Last but not least, a qualified surveyor earns on average £16,000 more than their non-RICS counterparts.

Influencing Factors on Surveyor Salaries

Besides qualifications, a surveyor’s salary may also depend on how much experience they have, what area of surveying they specialise in, and where exactly in the UK they are looking for surveying jobs.

Experience and expertise

According to GOV.UK, an experienced surveyor in the UK may well make £50,000 and more. When we say “experienced”, it can imply two options:

  • A non-chartered surveyor who has worked a decent number of years in the industry and has practically proved their professional competence;
  • A chartered surveyor who is automatically experienced and reliable due to the specifics of the training process they have to go through before earning the chartered status (at least three years of training course, then a minimum of two years of in-work competence training, and, finally, a professional entrance interview).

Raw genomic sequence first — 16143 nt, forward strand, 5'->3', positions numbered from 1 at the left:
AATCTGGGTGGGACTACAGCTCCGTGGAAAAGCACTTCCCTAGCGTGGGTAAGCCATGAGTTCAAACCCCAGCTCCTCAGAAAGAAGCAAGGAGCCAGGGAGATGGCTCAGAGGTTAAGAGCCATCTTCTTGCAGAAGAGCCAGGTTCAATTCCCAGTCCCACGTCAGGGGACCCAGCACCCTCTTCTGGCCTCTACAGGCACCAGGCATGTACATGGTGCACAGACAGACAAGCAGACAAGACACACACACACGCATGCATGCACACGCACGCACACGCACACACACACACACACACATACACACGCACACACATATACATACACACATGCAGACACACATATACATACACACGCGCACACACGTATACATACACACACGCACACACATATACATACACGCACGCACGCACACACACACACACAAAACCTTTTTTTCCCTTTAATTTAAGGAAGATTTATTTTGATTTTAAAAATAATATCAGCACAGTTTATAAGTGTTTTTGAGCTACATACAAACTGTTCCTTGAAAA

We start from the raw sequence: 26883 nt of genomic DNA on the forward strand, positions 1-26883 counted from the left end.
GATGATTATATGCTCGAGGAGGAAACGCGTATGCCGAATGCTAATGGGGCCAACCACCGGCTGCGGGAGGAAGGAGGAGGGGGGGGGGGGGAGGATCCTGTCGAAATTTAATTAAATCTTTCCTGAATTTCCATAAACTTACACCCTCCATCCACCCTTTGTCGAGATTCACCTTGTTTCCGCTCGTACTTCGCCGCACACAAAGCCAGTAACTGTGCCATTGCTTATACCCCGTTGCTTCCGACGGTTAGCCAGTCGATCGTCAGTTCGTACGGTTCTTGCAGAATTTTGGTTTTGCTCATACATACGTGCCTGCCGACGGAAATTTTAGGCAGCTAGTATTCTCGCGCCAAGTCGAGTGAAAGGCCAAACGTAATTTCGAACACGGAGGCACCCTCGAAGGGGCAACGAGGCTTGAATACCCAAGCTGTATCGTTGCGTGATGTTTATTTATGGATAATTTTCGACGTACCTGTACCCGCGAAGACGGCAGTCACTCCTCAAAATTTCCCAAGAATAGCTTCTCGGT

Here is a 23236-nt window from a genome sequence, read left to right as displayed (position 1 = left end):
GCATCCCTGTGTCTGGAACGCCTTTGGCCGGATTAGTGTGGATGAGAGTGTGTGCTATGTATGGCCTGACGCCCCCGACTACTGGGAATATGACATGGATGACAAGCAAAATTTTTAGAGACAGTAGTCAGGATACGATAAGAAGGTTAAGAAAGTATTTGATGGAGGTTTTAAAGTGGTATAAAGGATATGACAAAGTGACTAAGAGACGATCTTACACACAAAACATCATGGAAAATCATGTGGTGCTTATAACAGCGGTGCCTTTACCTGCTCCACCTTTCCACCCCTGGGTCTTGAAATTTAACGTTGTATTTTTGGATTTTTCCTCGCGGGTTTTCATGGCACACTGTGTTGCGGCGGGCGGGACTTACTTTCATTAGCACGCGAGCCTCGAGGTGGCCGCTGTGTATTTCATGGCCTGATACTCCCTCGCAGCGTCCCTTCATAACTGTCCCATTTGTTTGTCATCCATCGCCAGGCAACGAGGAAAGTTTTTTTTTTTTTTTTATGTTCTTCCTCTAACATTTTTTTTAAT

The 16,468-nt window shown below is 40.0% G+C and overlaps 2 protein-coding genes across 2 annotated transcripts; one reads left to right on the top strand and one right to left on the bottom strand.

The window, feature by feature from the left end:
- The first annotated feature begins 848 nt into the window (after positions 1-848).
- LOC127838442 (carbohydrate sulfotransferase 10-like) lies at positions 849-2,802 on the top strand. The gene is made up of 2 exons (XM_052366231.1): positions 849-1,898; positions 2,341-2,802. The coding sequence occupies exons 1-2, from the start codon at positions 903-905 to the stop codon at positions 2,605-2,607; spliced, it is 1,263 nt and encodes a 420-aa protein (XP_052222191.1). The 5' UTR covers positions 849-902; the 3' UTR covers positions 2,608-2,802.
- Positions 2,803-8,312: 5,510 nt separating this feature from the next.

We can’t argue which option is better. The only thing we can recommend before starting business relations with a surveyor is to fully ensure that their competence is legit.

Geographic location within the UK

If comparing annual surveyor salaries by region across the UK, one can find the best salary prospects in London, West Midlands, and North West: £45,985 in London, £41,264 in Birmingham, and £42,011 in Manchester. In East Midlands and Yorkshire, one can find jobs promising £39,000-£40,000 per year (for example, in Nottingham and Leeds). In Cardiff, the surveyor’s salary currently stands at £44,228, whereas in Edinburgh only £39,145, according to the latest data on online job boards.

Industry-specific demands